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In simple words, a hackathon is an event where engineers, programmers, designers, marketers, and animators work collaboratively over a course of several days to create/innovate something new. The common practice is to fill a room with your team and stuff them with pizza slices and caffeinated beverages, to work relentlessly over new ideas and projects. Hackathons are really helpful in developing new products, services and features. For example, Facebook’s “Like” and “Chat” features were both created in a Hackathon.
Generally, there are no limits except for the time constraint, although most companies usually outline a general theme to spark participants’ creativity. Specific industries and companies host hackathons in search of targeted innovation.
Another misconception about hackathons is that it only suits technology companies, which is not true. In fact, the whole practice associated with hackathons can be useful to any company looking for innovation from within. The real magic of a hackathon lies in the creative freedom. It sets free and encourages your employees to share their ideas about where the company needs to improve. A hackathon is a good way to bring those ideas to the forefront and test them.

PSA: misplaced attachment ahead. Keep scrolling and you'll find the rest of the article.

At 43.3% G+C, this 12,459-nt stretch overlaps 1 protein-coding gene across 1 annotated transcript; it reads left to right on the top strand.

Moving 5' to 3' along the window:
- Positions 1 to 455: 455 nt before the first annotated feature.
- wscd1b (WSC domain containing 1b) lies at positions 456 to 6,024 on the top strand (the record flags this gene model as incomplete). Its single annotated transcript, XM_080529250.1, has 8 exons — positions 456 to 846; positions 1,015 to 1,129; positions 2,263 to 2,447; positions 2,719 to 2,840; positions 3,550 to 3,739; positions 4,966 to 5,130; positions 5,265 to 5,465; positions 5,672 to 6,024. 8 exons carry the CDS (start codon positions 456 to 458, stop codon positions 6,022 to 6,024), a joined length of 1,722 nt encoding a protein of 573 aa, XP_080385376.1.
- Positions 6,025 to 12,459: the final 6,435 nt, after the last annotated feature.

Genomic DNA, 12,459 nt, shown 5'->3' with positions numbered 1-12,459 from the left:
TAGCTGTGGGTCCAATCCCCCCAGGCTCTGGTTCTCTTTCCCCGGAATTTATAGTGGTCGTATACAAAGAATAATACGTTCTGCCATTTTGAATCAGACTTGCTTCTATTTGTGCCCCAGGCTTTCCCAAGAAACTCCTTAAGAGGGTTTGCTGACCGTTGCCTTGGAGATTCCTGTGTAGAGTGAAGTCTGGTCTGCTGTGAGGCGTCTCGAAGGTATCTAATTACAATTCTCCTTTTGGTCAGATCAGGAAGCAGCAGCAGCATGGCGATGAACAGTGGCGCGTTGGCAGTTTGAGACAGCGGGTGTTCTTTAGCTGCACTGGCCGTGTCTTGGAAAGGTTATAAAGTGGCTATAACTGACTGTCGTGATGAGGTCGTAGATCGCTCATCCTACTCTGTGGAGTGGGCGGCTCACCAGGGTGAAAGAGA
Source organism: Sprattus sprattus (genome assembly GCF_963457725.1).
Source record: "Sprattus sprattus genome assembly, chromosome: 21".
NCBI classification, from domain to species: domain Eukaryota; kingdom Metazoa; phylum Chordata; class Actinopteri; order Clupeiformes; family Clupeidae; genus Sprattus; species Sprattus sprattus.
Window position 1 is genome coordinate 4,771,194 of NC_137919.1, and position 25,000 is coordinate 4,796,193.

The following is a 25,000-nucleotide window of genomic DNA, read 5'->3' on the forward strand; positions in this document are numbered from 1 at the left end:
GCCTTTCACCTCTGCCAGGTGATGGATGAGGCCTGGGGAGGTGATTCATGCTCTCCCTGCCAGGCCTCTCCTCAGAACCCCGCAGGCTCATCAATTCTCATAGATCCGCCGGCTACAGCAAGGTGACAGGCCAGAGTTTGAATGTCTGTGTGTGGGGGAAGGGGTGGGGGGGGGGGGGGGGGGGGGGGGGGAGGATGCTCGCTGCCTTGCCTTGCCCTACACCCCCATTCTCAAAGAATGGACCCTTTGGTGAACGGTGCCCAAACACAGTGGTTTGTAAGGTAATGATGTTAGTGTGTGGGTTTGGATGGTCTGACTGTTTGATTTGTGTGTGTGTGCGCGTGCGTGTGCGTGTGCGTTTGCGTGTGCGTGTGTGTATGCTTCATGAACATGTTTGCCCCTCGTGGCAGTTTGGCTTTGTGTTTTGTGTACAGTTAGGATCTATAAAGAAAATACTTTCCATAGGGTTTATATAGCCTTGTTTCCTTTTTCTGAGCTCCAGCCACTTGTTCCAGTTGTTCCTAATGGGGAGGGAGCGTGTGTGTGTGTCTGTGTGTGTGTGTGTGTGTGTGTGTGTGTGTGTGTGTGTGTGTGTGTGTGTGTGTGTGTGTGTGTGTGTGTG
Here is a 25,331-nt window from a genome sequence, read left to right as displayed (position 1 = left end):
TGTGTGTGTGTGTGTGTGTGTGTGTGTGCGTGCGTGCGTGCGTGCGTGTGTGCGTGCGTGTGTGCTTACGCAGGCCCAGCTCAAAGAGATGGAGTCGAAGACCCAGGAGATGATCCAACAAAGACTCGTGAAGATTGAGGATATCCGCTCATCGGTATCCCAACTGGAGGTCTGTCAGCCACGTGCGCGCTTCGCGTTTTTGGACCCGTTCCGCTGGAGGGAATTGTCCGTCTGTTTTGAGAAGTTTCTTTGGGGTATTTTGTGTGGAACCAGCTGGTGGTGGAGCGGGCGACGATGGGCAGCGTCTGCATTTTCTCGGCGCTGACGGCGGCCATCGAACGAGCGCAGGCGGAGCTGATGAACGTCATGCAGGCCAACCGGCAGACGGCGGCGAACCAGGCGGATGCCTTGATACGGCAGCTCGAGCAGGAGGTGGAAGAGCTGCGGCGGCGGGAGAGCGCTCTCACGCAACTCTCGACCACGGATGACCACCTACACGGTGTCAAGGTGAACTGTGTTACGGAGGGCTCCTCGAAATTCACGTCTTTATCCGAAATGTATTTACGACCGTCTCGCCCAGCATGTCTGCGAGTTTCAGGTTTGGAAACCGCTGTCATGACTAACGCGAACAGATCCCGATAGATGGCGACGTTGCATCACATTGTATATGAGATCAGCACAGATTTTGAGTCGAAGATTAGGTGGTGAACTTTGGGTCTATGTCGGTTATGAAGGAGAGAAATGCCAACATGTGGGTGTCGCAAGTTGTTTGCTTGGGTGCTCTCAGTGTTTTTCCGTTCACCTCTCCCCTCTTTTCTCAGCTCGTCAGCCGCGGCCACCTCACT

For example, a marketing company may not be able to develop the next Facebook “Like” button, however, it could use a hackathon to find new ways to harvest or track sales data. A public relations firm could use a hackathon to draw out new ways to create and use social media in their outreach efforts. Essentially, the hackathon is designed to unearth innovations within a company, wherever it lies.
If you are having trouble finding the quality human resource, you can open your company’s Hackathon to the public. This will attract young engineers, designers, developers, animators, other types of creative talent. Offer a reasonable prize to make the whole process more convincing. Google’s hackathon to test Chrome’s security had a prize pool of $2.7 million. Obviously, not every company can offer that much, but offering rewards certainly can bring genius out of the woodwork.
A daily routine of writing code or working on the same products, features and services can really reduce your chances of working on new ideas and technology. Your employees will definitely appreciate the concept of working on new ideas along with a break from daily routine.
Hackathons are important to company innovation because the amount of useful, crazy work it get out of everyone in such a short period of time is vastly more productive than at any other point in time. The concept of developing something new, that might actually be worthy of its own startup is quite possible, is the core of such hackathons.
At Cygnis Media, we are currently running a Hackathon, which has helped us unearth some wonderful ideas, potential and skills within our team. Our Hackathon is comprised of all the features listed above. For instance, we have made it easy for employees to participate, providing plenty of food and drinks; outlined themes & ideas to move participants’ creativity; opened it to the entire company; and are offering prizes for that added bonus.